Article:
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David’s Answer

Great question Harmony! It's a good sign that you even asked for help and obviously have the interest. Others will no doubt have more ideas on this site, but here are a few to get you started.
1. I am the MD advisor for the Medical/Science Club at our local high school. The club is exactly what you're looking for in that our main job is to expose our members to as many areas in "medicine" as we can. There are so many areas you can explore. Not everyone needs to become a doctor. If your school already has such a club, you should join. If there is no club, consider starting one yourself. You would need a teacher/sponsor and approval from the administration, but you could start monthly gatherings with a few friends and invite people from your neighborhood to come and discuss how they got to be where they are. Nurses, EMT's, doctors, chiropractors, PTs, OTs, lab techs, etc, etc - the list is long. If you have a near-by hospital, stop in there, tell them what you're planning and they will have suggestions on possible speakers.
2. If joining a club or starting one yourself isn't your thing, go ahead a reach out on your own to local professionals of all types. Again, most hospitals would be happy to have you as a volunteer in lots of areas - the ER, lab, admitting, x-ray, the med/surg ward, etc. You might be able to rotate through various departments to see what they do and find what really interests you.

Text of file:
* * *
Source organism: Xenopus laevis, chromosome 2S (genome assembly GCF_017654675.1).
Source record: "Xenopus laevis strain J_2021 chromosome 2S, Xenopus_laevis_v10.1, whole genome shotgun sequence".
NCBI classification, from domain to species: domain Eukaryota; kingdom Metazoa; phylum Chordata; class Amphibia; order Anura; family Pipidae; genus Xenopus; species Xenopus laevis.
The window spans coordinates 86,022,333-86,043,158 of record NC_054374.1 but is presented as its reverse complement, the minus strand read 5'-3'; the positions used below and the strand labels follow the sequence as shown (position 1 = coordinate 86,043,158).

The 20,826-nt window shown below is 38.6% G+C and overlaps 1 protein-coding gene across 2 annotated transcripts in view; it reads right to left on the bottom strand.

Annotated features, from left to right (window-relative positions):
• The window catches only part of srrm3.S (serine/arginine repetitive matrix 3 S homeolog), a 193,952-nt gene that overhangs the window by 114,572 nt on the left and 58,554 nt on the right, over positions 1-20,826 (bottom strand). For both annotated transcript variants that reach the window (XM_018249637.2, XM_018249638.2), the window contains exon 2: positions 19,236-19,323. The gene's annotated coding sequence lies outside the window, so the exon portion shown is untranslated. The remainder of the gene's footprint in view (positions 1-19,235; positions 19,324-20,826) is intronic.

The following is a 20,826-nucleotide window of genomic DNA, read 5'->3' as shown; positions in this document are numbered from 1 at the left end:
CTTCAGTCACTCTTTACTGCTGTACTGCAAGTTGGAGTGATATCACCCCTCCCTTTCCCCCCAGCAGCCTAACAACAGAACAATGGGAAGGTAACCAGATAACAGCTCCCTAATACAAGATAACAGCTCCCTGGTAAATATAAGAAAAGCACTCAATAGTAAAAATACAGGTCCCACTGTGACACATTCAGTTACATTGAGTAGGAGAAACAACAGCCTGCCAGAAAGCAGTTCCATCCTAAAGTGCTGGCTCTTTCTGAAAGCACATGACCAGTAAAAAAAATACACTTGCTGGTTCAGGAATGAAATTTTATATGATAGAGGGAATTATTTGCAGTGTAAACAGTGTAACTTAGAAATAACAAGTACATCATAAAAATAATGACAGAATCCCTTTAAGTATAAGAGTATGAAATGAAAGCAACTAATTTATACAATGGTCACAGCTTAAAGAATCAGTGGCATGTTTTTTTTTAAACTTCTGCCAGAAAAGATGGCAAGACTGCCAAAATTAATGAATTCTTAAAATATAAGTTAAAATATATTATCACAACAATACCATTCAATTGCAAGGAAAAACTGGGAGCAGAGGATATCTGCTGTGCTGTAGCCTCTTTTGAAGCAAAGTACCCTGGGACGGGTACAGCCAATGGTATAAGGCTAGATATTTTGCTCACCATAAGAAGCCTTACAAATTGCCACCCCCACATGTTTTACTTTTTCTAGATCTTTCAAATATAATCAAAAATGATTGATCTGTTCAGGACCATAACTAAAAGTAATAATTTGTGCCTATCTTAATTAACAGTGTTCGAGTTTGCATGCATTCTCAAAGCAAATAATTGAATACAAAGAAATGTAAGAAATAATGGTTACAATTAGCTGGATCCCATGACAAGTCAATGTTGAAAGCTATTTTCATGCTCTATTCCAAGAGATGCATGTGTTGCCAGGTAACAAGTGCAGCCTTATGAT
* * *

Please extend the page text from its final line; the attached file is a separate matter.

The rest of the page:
3. If a hospital isn't available, walk around and see what your neighborhood offers. There is probably a doctor's office you might have visited, therapists of all types, chiropractors, pharmacies or other places where you could volunteer or observe. You won't know until you ask.
4. Many of us were EMTs in high school and college and worked for an ambulance company to gain exposure to that side of medicine. There are evening classes you can take for EMT training, then work evenings after school or weekends to use your new skills. I found it exciting work, it fit in well with my class schedule, and it pays well.
5. Finally, if you do nothing else this semester, at least stop by the counseling office at school, tell them what you're looking for, and see what advice they offer. Other students have probably done this before you, so your advisor should have at least a few suggestions to get you started soon. If that's a dead-end, ask your favorite teacher or family friend for help.
You're ahead of most students in that you realize you need more than on-line advice if you're serious about how to spend the rest of your life. Get out there, get your hands dirty in a job of some sort and make sure medicine is what really excites you. Good luck!
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Hany’s Answer

There are lots of ways to get a taste of what it's like to work in medicine. In my opinion, the best time to do this is over the summer. You have the most free time during the summer, and there are more experiences available.
https://blog.prepscholar.com/medical-programs-for-high-school-students